alone). She tried to raise a rebellion around Pelusium, but she was soon forced to flee with her only remaining sister,
Relation with Julius Caesar
Assassination of Pompey
While Cleopatra was in exile, Pompey became embroiled in the Roman civil war. In the autumn of 48 BC, Pompey fled from the
forces of Caesar to Alexandria, seeking sanctuary. Ptolemy, only fifteen years old at that time, had set up a throne for
himself on the harbour, from where he watched as on September 28, 48 BC, Pompey was murdered by one of his former officers,
now in Ptolemaic service. He was beheaded in front of his wife and children, who were on the ship from which he had just
disembarked. Ptolemy is thought to have ordered the death to ingratiate himself with Caesar, thus becoming an ally of Rome, to
which Egypt was in debt at the time, though this act proved a miscalculation on Ptolemy's part. When Caesar arrived in Egypt
two days later, Ptolemy presented him with Pompey's severed head; Caesar was enraged. Although he was Caesar's political
enemy, Pompey was a Consul of Rome and the widower of Caesar's only legitimate daughter, Julia (who died in childbirth with
Pompey's son). Caesar seized the Egyptian capital and imposed himself as arbiter between the rival claims of Ptolemy and
Relationship with Julius Caesar
Eager to take advantage of Julius Caesar's anger toward Ptolemy, Cleopatra had herself smuggled secretly into the palace to
meet with Caesar. One legend claims she entered past Ptolemy’s guards rolled up in a carpet. She became Caesar’s mistress,
and nine months after their first meeting, in 47 BC, Cleopatra gave birth to their son, Ptolemy Caesar, nicknamed Caesarion,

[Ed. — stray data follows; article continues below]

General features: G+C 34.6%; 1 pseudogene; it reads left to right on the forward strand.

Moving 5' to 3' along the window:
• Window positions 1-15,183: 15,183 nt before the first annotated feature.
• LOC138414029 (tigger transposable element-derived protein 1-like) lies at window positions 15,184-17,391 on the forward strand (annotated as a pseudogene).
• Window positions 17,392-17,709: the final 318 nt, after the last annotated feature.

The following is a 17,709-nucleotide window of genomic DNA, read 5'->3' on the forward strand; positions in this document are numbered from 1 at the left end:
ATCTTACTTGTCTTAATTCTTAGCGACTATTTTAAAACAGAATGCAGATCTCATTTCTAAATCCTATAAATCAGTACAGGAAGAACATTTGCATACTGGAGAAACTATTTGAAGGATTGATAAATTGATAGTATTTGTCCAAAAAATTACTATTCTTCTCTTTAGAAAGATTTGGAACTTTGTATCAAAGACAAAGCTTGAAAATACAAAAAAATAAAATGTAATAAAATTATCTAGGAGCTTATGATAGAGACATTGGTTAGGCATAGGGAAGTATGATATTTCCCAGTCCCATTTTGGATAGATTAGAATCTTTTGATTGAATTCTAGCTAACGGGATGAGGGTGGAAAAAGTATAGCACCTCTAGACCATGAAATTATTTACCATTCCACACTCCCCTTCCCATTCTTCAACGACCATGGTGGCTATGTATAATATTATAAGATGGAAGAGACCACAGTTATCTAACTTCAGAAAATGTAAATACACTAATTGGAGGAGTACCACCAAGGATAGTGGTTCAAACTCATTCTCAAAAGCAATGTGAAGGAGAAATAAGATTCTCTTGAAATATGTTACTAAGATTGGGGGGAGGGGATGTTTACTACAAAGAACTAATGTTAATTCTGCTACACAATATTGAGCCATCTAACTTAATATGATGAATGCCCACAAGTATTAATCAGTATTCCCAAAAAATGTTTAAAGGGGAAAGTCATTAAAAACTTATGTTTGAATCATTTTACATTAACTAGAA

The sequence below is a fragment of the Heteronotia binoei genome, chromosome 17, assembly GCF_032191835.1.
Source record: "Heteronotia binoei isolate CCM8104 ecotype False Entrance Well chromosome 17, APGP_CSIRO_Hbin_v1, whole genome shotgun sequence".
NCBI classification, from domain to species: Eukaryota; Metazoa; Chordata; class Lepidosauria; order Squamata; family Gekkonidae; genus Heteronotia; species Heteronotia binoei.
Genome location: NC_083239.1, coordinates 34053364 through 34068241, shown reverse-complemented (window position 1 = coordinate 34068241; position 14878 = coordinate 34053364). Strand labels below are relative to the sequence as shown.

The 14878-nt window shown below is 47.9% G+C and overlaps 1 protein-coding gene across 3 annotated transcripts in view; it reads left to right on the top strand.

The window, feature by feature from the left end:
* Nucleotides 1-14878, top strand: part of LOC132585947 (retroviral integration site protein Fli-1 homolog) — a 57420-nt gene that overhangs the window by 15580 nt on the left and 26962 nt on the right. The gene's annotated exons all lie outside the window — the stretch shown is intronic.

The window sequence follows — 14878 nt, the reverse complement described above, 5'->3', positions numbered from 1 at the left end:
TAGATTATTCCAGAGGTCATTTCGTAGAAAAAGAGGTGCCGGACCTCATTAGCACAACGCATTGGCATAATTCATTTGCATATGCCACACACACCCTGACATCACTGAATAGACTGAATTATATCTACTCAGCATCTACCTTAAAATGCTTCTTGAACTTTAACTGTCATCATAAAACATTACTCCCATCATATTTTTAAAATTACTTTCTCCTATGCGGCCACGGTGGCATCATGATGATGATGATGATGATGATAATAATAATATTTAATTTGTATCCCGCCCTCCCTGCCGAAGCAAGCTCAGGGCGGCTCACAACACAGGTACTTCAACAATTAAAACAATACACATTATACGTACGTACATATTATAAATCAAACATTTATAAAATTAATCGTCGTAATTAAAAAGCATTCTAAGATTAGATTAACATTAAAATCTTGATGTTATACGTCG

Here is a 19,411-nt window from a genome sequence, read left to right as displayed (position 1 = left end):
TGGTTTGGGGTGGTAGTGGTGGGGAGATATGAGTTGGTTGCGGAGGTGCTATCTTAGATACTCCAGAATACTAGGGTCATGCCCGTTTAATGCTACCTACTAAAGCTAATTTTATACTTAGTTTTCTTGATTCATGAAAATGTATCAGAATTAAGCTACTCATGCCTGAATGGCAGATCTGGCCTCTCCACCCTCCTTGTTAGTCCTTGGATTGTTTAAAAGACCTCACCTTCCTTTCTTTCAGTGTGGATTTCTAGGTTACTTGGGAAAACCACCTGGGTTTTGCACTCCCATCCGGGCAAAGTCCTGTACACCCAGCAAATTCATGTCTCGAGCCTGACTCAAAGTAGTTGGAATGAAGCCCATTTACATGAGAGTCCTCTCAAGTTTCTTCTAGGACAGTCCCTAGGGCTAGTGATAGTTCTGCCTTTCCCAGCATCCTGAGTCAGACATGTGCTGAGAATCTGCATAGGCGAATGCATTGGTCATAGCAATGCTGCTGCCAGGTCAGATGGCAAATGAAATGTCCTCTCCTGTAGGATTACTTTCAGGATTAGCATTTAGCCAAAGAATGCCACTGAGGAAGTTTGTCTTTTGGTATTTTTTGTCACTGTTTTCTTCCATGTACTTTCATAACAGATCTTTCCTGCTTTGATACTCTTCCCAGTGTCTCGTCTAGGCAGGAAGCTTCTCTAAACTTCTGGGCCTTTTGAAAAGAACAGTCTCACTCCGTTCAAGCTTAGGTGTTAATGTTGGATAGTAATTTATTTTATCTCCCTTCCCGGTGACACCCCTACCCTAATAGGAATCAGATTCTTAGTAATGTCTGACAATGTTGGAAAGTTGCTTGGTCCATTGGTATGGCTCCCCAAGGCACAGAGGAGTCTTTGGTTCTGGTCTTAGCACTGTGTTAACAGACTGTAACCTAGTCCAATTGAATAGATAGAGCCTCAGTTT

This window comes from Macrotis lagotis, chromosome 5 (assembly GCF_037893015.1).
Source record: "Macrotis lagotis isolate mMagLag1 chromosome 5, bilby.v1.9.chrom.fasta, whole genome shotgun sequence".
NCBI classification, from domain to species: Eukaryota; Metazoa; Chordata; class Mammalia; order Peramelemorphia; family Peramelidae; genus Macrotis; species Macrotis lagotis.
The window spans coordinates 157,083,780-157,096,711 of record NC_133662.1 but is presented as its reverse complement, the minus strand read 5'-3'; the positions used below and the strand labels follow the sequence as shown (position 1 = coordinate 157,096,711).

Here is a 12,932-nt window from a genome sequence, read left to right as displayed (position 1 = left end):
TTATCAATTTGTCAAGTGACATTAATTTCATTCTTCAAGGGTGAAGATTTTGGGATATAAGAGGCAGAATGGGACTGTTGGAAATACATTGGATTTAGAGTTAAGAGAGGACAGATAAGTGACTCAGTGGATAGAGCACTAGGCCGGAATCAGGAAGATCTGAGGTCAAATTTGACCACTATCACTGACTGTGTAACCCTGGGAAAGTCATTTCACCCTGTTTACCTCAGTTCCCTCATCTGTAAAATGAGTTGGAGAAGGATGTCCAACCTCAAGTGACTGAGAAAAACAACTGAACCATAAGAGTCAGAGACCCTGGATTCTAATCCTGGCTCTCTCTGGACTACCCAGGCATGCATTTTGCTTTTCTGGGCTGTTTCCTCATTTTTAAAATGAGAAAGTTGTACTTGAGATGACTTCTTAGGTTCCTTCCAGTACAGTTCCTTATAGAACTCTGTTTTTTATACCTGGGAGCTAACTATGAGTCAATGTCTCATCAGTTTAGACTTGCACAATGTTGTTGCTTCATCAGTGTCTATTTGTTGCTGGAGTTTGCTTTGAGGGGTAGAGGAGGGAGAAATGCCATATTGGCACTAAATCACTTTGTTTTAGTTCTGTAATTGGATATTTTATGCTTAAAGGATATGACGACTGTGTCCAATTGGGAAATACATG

which means "little Caesar".
At this point Caesar abandoned his plans to annex Egypt, instead backing Cleopatra's claim to the throne. After a war lasting
six months between the party of Ptolemy XIII and the Roman army of Caesar, Ptolemy XIII was drowned in the Nile and Caesar
restored Cleopatra to her throne, with another younger brother Ptolemy XIV as her new co-ruler.
Although Cleopatra was 21 years old when they met and Caesar was 52, they became lovers during Caesar’s stay in Egypt between
48 BC and 47 BC. Cleopatra claimed Caesar was the father of her son and wished him to name the boy his heir, but Caesar
refused, choosing his grandnephew Octavian instead. During this relationship, it is also rumored that Cleopatra introduced
Caesar to her astronomer Sosigenes of Alexandria, who first proposed the idea of leap day and leap years.
Cleopatra, Ptolemy XIV and Caesarion visited Rome in summer 46 BC, where the Egyptian queen resided in one of Caesar's country
houses. The relationship between Cleopatra and Caesar was obvious to the Roman people and it was a scandal, because the
Roman dictator was already married to Calpurnia Pisonis. But Caesar even erected a golden statue of Cleopatra represented as
Isis in the temple of Venus Genetrix (the mythical ancestress of Caesar's family), which was situated at the Forum Julium.
The Roman orator Cicero said in his preserved letters that he hated the foreign queen. Cleopatra and her entourage were in
Rome when Caesar was assassinated on 15 March, 44 BC. She returned with her relatives to Egypt. When Ptolemy XIV died –